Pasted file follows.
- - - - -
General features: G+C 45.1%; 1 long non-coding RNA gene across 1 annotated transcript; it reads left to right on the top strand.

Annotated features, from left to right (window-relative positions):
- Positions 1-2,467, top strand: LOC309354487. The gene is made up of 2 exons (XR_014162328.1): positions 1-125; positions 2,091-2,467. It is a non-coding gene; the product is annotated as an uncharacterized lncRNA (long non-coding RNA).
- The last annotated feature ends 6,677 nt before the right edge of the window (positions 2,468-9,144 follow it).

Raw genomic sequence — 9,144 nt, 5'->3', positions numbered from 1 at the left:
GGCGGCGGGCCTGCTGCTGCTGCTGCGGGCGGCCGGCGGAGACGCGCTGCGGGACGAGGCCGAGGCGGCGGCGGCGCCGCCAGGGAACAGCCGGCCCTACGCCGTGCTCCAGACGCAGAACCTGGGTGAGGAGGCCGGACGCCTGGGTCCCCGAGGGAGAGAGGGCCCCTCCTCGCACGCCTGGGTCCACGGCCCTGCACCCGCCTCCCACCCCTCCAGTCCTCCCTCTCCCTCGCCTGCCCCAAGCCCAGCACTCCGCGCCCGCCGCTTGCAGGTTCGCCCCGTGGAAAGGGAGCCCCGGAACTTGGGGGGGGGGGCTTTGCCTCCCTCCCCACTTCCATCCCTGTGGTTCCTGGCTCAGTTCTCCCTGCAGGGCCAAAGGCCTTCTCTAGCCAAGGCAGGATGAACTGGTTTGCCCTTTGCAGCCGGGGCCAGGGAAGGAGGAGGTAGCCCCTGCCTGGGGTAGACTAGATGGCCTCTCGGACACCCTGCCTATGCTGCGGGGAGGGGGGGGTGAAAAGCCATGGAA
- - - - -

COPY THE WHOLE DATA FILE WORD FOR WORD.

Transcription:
General features: G+C 45.1%; 1 long non-coding RNA gene across 1 annotated transcript; it reads left to right on the top strand.

Annotated features, from left to right (window-relative positions):
- Positions 1-2,467, top strand: LOC309354487. The gene is made up of 2 exons (XR_014162328.1): positions 1-125; positions 2,091-2,467. It is a non-coding gene; the product is annotated as an uncharacterized lncRNA (long non-coding RNA).
- The last annotated feature ends 6,677 nt before the right edge of the window (positions 2,468-9,144 follow it).

Raw genomic sequence — 9,144 nt, 5'->3', positions numbered from 1 at the left:
GGCGGCGGGCCTGCTGCTGCTGCTGCGGGCGGCCGGCGGAGACGCGCTGCGGGACGAGGCCGAGGCGGCGGCGGCGCCGCCAGGGAACAGCCGGCCCTACGCCGTGCTCCAGACGCAGAACCTGGGTGAGGAGGCCGGACGCCTGGGTCCCCGAGGGAGAGAGGGCCCCTCCTCGCACGCCTGGGTCCACGGCCCTGCACCCGCCTCCCACCCCTCCAGTCCTCCCTCTCCCTCGCCTGCCCCAAGCCCAGCACTCCGCGCCCGCCGCTTGCAGGTTCGCCCCGTGGAAAGGGAGCCCCGGAACTTGGGGGGGGGGGCTTTGCCTCCCTCCCCACTTCCATCCCTGTGGTTCCTGGCTCAGTTCTCCCTGCAGGGCCAAAGGCCTTCTCTAGCCAAGGCAGGATGAACTGGTTTGCCCTTTGCAGCCGGGGCCAGGGAAGGAGGAGGTAGCCCCTGCCTGGGGTAGACTAGATGGCCTCTCGGACACCCTGCCTATGCTGCGGGGAGGGGGGGGTGAAAAGCCATGGAA